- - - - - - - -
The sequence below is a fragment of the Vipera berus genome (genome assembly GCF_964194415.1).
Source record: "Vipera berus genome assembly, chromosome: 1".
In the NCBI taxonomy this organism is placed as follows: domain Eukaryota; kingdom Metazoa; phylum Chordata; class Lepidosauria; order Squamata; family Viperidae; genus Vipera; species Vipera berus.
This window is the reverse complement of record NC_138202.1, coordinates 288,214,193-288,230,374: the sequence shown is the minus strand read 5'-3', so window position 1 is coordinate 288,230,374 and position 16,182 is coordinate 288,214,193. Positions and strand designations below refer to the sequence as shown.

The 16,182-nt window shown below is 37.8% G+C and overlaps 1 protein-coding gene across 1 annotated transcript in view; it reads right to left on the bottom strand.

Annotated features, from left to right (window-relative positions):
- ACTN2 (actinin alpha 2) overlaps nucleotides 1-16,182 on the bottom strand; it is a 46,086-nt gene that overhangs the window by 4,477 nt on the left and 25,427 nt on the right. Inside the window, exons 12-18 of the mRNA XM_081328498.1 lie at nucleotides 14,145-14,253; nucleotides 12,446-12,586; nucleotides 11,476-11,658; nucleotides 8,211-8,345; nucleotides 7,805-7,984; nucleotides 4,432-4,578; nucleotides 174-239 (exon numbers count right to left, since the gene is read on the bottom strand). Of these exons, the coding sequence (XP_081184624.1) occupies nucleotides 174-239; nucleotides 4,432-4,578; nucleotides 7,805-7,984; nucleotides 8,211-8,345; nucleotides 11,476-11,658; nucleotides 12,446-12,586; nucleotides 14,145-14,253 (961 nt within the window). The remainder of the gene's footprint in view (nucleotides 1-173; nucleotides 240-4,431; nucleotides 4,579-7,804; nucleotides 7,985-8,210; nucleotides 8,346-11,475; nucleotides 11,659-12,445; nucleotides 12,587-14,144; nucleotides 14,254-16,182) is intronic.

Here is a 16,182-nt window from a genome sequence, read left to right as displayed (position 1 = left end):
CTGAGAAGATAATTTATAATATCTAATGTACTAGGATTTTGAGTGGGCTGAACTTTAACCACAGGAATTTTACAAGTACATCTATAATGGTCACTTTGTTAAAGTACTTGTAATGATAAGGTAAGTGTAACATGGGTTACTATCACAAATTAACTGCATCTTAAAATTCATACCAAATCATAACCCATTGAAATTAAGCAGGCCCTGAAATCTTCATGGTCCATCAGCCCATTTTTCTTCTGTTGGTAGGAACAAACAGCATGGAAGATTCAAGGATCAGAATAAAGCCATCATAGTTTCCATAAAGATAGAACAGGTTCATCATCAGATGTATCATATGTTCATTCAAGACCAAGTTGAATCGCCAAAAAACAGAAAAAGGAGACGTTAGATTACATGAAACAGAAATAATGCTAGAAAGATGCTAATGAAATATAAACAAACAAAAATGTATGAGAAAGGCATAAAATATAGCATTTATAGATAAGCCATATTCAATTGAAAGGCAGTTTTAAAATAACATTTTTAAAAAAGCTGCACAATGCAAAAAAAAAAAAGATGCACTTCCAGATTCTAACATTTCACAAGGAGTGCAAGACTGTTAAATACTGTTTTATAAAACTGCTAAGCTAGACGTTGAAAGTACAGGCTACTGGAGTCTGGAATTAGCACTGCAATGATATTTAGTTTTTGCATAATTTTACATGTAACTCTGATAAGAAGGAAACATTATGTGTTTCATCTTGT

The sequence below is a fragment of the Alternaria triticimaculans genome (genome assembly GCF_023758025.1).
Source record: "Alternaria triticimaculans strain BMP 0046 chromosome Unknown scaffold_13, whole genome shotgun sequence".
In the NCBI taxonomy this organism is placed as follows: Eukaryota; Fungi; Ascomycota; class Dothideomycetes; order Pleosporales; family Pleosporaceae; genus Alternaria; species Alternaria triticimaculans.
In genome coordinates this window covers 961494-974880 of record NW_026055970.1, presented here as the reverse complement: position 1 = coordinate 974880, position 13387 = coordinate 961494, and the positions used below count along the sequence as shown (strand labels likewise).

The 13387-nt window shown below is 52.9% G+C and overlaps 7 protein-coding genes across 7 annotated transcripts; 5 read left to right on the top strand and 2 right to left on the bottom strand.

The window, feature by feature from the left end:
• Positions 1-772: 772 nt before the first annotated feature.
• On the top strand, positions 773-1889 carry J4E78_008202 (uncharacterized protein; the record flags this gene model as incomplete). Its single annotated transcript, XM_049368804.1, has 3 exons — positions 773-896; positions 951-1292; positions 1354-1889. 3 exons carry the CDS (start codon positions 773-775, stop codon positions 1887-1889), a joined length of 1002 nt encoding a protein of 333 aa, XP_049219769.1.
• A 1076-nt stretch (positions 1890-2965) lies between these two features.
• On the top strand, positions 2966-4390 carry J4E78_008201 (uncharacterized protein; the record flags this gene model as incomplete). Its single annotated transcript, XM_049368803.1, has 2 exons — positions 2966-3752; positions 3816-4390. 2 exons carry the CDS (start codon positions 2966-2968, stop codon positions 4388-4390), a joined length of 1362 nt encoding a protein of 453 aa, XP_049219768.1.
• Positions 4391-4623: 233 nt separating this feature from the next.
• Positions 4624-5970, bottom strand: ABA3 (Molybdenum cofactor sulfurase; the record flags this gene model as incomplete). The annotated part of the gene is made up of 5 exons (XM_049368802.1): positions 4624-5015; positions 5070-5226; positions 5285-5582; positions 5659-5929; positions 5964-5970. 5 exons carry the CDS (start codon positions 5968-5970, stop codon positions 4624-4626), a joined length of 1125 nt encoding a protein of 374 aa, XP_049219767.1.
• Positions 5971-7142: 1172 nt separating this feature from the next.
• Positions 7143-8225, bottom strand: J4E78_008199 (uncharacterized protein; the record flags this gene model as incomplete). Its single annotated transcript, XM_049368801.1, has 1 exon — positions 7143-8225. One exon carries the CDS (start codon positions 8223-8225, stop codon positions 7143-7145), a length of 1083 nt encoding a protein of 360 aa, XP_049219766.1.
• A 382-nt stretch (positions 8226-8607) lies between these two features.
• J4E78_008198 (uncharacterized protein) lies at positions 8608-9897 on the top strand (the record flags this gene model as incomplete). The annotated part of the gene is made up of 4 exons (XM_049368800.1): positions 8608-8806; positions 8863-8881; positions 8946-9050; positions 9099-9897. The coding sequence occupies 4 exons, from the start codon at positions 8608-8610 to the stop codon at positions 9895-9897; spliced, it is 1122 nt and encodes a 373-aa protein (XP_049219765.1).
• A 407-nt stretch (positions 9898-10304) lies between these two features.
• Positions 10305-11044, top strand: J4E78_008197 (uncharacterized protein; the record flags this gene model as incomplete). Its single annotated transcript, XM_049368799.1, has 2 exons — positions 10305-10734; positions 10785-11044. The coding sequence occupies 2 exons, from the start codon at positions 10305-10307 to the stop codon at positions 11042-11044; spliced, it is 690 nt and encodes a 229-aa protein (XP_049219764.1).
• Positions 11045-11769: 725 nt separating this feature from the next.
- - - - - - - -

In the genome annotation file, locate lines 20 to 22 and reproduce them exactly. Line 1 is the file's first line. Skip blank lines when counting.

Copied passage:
• Positions 4391-4623: 233 nt separating this feature from the next.
• Positions 4624-5970, bottom strand: ABA3 (Molybdenum cofactor sulfurase; the record flags this gene model as incomplete). The annotated part of the gene is made up of 5 exons (XM_049368802.1): positions 4624-5015; positions 5070-5226; positions 5285-5582; positions 5659-5929; positions 5964-5970. 5 exons carry the CDS (start codon positions 5968-5970, stop codon positions 4624-4626), a joined length of 1125 nt encoding a protein of 374 aa, XP_049219767.1.
• Positions 5971-7142: 1172 nt separating this feature from the next.